There are a wide range of choices for your compost pile or bin. Backyard compost piles are common for those who have the space. The market for specialized bins has grown significantly from large barrels set up on metal frames equipped with hand cranks for easy churning to small, apartment specific models. Do it yourself versions are another way to go using cheaper Rubbermaid type bins and other plastic containers.
Anyone who’s tried container gardening knows the plethora of options out there, from plastic, terracotta and ceramic pots in virtually any size desired to the variety of planter boxes limited only to the designer’s imagination. For gardening in the small spaces of urban dwellers raised planter boxes offer a effective platform to grow a range of vegetables including below ground varieties like potatoes, carrots and onions.
Anyone who’s researched gardening tips know there is no shortage of advice and with the ever expanding internet, bytes of wisdom from across the globe are available with a couple keywords and a mouse click or app tap. Let’s add a few more grains to the gathering mountain of knowledge, shall we?
Make every square foot count. Leaning once more on Bartholomew we’ll talk planting density. Higher plant densities does seem to run counter to conventional wisdom but by allowing plants with differing heights, root depths and rates of growth to intermingle you can grow more in a smaller space than you’d think. Combining this strategy with quick replanting after individual harvests, you will maintain a continuity of ongoing growth.
The strategy of square foot gardening is derided by some but has proven as a successful and efficient method for many urban gardeners. Refocusing again on those raised planter boxes (at least 6 inches deep), set out a grid of 1’x1′ squares across the box’s surface area. In each square plant either one larger plant, like broccoli or multiple smaller ones like green onions. That is about all there is besides tending to the general needs of growing plants, of course.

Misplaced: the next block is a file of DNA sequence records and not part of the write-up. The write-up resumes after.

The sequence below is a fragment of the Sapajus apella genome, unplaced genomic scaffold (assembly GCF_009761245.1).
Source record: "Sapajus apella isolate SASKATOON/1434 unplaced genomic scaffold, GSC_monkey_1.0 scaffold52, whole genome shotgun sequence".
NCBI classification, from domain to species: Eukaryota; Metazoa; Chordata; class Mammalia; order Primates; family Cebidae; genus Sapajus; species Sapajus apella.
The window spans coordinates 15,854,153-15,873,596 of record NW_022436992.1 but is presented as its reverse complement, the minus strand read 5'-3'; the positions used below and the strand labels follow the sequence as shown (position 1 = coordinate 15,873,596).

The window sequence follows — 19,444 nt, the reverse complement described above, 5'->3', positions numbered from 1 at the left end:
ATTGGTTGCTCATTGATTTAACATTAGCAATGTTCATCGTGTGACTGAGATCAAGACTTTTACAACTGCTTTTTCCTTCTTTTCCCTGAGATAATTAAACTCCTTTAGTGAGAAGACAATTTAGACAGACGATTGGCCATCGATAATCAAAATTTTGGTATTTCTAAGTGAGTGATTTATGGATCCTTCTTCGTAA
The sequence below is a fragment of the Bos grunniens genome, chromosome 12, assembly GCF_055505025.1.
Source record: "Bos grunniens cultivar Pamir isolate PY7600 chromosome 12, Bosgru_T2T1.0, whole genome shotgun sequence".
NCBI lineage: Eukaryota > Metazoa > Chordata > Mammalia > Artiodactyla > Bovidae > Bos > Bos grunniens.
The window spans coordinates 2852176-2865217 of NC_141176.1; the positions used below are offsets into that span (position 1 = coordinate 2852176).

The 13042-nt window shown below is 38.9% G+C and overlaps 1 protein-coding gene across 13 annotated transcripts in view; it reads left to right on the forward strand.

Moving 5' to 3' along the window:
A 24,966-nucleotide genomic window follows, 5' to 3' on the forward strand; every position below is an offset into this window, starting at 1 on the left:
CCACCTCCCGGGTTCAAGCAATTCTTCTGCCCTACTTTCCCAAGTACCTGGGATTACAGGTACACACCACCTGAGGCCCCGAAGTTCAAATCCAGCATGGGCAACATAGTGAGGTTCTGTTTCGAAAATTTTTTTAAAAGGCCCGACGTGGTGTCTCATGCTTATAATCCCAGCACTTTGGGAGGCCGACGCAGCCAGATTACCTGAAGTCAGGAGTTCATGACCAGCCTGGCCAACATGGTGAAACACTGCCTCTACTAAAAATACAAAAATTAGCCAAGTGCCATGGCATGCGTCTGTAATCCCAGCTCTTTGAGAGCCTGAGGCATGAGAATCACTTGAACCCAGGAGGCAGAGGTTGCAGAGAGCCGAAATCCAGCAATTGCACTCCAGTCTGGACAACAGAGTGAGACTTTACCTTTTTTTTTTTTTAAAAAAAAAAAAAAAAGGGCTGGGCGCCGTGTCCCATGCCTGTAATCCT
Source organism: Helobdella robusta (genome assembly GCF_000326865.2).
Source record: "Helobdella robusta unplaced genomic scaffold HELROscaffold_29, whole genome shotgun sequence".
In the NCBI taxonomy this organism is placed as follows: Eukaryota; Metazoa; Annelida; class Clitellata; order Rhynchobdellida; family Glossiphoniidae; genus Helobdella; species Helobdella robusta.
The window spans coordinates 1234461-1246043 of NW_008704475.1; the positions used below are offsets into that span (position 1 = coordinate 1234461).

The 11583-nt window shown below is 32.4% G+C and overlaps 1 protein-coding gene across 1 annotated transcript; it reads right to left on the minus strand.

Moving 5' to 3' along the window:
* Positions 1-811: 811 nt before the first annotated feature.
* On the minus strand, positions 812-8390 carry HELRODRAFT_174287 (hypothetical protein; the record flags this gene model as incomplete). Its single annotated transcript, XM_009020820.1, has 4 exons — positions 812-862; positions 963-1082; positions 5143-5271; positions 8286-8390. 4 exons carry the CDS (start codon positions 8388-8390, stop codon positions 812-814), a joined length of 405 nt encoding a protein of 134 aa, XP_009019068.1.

The inventive urban gardener can also go vertical. Apartment terrace walls, property fences and exterior walls of a house can be utilized to increase your garden’s surface area by attaching planter boxes three to four to more high, depending on the size. This strategy works for growing herbs or leafy vegetables like lettuce and spinach but will work for any variety as long as the boxes are secured well to the wall or fence. These structures are also great for climbing plants like string beans and some squash by way of an attached lattice or other support.
Feeling particularly ambitious? Consider combining the vertical with the traditional raised planter box. Anchor a vertical element (lattice or framework to attach other planters) to one end of your planter box. This will increase the growing area available and keep you out of hot water with the apartment manager or landlord for drilling holes into their walls. Then supplement the main planter boxes with potted plants.
What to Plant
Tomatoes, peppers, carrots and lettuce are the easiest vegetables to start with and all well suited to container or planter box gardening. Others to try are potatoes (in their own container), cucumbers, zucchini and other varieties of squash. While the image of squash plants is one of a large, sprawling plant, they are trainable to grow vertically up a well-supported framework.
As I mentioned to before, there is a vast sea of gardening advice available across the internet. Take what makes sense to your living situation and the region you call home. Experiment to see what actually works best for your garden. Then share what you learned leave a personal kernel of knowledge for the next person.